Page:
• Reduced our number of debts from 5 down to 2.
  • Increased our savings by $2,000.
  • Paid off about $10,000 worth of debt.
  • Refinanced our mortgage to a lower fixed rate and change to a 15yr term.
  • Nearly doubled our net worth.
Overall I'm pretty happy to see how far we've come over the last year. I'm also very excited to see what we'll be able to do in 2009.

Thursday, January 1, 2009

The Secret Millionare

If you know me, you know I have a few personal favorite shows that I try to watch each week; Heroes, Smallville, Extreme Makeover Home Edition, and my new favorite, The Secret Millionaire. This is kind of like FOX's answer to Extreme Makeover Home Edition.

One of my last posts was on why I wanted to be financially free and what that means to me. This show really fulfills my vision of what that is. These are millionaires who take time to volunteer in their communities or the communities surrounding them and find ways to donate their funds in order to enrich people's lives. If you'd like to watch any of the episode's online you can do that here. I linked to one of my personal favorites, episode 2.

This is a brand new TV show that just came out early December and is trying to get the ratings to stay on the air so, if you like what you see, I encourage you to tune in to FOX whenever it shows in your area. Here is the synopsis FOX gives on their website:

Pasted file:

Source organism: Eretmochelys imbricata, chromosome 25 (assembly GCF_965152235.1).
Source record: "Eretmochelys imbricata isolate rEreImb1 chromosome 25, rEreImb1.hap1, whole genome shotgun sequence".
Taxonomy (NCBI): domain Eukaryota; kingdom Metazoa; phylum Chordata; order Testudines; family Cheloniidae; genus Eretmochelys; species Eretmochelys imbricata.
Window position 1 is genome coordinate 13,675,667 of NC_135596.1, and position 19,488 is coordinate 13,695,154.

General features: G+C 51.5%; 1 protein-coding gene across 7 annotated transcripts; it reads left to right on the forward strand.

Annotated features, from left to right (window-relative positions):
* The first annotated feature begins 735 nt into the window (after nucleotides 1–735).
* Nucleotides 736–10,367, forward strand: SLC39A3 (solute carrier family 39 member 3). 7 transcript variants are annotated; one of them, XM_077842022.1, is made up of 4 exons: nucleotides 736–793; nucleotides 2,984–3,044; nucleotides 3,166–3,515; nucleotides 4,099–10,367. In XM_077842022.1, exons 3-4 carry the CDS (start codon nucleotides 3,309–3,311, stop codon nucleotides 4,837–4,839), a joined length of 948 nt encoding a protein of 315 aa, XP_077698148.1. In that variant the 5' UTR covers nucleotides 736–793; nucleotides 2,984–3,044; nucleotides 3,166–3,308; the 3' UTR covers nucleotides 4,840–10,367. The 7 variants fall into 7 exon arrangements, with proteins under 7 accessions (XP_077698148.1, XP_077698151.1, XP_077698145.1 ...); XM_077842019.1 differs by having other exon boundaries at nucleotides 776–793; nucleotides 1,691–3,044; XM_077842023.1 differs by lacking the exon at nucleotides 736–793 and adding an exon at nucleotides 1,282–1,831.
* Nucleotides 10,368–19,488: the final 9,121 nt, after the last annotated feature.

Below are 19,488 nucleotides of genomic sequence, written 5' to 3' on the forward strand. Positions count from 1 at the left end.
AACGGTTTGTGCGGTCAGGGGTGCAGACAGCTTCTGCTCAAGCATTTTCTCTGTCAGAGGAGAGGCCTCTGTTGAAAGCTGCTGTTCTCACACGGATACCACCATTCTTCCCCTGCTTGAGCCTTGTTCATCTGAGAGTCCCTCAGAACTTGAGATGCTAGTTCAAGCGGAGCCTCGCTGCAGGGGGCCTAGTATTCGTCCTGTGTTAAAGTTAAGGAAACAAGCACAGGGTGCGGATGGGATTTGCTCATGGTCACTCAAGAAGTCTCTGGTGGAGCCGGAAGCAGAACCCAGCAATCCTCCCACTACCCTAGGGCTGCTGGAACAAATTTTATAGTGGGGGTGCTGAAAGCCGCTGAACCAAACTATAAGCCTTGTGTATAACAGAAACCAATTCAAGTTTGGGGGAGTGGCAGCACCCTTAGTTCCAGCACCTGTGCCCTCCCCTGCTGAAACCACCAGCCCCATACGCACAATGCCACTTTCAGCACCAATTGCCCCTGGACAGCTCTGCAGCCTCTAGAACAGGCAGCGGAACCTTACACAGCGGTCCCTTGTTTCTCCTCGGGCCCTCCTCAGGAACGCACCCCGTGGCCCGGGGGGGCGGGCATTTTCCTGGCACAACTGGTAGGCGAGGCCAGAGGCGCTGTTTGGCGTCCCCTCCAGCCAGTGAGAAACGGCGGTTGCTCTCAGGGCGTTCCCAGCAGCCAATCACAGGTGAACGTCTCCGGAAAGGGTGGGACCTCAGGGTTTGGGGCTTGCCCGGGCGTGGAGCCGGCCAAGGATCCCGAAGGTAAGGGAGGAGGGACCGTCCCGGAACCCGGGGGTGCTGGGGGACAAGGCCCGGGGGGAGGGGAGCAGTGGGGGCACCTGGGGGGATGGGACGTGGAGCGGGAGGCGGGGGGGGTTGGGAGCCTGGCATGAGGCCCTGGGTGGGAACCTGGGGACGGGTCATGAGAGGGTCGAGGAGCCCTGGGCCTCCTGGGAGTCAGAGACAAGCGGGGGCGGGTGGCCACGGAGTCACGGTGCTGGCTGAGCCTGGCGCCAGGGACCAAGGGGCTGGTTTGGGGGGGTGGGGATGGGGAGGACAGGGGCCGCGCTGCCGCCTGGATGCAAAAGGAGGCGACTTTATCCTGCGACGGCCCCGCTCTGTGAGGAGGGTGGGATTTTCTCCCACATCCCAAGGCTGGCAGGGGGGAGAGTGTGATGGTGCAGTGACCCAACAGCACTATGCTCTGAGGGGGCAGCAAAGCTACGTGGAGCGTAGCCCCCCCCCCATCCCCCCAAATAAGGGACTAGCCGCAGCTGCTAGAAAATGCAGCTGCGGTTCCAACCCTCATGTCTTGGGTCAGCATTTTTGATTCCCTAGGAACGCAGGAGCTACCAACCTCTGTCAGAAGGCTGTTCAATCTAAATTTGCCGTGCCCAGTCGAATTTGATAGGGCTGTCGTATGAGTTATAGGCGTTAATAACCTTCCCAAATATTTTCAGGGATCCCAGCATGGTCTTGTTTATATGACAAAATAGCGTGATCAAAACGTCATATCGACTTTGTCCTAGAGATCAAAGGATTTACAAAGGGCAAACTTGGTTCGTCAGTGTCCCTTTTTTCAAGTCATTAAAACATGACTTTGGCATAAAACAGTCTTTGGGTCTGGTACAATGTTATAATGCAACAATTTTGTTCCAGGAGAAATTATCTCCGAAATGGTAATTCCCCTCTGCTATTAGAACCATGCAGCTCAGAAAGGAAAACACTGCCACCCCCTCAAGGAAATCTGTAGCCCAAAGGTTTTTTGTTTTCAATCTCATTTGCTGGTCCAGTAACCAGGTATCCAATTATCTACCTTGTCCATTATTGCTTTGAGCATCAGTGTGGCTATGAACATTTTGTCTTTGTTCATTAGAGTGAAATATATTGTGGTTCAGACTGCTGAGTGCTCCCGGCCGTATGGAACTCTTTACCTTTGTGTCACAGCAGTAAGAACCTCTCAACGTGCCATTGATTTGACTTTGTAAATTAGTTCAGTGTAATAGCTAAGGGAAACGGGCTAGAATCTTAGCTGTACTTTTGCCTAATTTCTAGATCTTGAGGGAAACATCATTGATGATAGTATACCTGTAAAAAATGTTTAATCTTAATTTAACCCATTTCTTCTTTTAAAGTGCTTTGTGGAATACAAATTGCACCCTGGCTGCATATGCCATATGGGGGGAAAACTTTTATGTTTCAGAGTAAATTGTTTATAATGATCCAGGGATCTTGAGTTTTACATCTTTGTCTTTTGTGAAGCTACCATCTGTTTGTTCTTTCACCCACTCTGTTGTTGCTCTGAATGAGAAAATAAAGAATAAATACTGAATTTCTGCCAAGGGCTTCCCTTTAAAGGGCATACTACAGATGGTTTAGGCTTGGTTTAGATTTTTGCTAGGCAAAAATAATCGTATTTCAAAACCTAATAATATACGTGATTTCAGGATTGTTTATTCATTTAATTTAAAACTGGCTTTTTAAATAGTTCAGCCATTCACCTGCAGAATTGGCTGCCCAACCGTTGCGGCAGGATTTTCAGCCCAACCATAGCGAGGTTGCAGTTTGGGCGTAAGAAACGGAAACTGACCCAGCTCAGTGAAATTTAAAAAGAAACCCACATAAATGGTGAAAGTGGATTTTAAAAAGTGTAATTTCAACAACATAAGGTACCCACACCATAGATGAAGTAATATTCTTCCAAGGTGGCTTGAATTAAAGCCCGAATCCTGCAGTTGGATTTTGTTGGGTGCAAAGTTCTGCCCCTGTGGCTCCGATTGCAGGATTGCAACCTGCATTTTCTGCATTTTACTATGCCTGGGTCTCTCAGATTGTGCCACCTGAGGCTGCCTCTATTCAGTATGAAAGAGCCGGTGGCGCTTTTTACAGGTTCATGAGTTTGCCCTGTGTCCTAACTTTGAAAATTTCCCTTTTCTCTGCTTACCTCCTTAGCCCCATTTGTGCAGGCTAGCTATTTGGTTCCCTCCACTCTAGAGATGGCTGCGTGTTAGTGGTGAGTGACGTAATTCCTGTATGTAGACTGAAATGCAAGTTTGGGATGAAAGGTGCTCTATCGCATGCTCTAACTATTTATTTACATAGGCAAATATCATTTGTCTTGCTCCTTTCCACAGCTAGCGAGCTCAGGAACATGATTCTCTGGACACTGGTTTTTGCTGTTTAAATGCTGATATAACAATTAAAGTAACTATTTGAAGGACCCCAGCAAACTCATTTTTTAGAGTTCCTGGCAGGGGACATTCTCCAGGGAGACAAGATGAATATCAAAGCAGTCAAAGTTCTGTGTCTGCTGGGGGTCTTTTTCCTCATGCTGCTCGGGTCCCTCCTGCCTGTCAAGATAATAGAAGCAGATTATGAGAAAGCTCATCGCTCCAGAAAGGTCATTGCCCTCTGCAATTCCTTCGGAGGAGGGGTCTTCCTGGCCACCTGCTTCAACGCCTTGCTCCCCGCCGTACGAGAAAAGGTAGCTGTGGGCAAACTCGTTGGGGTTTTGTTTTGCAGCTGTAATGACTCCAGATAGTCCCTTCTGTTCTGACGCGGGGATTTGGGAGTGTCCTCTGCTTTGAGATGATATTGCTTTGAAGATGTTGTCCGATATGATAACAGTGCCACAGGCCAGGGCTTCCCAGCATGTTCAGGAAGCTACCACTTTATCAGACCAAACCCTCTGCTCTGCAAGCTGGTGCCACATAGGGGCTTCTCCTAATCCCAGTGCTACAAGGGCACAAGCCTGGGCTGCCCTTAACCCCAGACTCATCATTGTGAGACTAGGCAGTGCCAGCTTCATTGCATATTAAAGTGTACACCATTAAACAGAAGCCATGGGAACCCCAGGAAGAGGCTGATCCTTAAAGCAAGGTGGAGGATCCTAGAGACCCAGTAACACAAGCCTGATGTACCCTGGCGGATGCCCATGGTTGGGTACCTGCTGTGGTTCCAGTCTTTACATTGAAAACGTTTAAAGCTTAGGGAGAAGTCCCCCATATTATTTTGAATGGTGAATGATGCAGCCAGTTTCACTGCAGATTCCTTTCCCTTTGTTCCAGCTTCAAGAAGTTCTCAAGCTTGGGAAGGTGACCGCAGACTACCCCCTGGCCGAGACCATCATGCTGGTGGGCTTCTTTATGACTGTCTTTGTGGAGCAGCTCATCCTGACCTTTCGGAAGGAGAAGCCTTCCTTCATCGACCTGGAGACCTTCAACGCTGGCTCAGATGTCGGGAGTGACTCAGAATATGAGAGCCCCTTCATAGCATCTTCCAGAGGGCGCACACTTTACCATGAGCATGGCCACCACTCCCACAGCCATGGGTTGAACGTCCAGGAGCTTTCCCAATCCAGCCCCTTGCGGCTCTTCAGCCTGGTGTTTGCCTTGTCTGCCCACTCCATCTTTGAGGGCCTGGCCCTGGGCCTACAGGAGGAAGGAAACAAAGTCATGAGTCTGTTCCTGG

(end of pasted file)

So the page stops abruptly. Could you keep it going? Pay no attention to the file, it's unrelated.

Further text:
Challenged with living on minimum wage, the millionaires will immerse themselves in situations beyond their comprehension. They work with with community members and befriend those in need. Then they decide who of their new-found friends, neighbors or co-workers should ultimately receive their extraordinary gifts, at least $100,000 of their own money. The millionaires include an internet mogul who last year at age 25 sold his company for $300 million, a co-owner of a multi-million dollar magazine-publishing business, a successful Southern California lawyer, an owner of a restaurant empire, a Baltimore socialite & former NFL cheerleader as well as a software inventor worth $50 million.

Happy New Year!

Happy New Year and a belated Merry Christmas to everyone!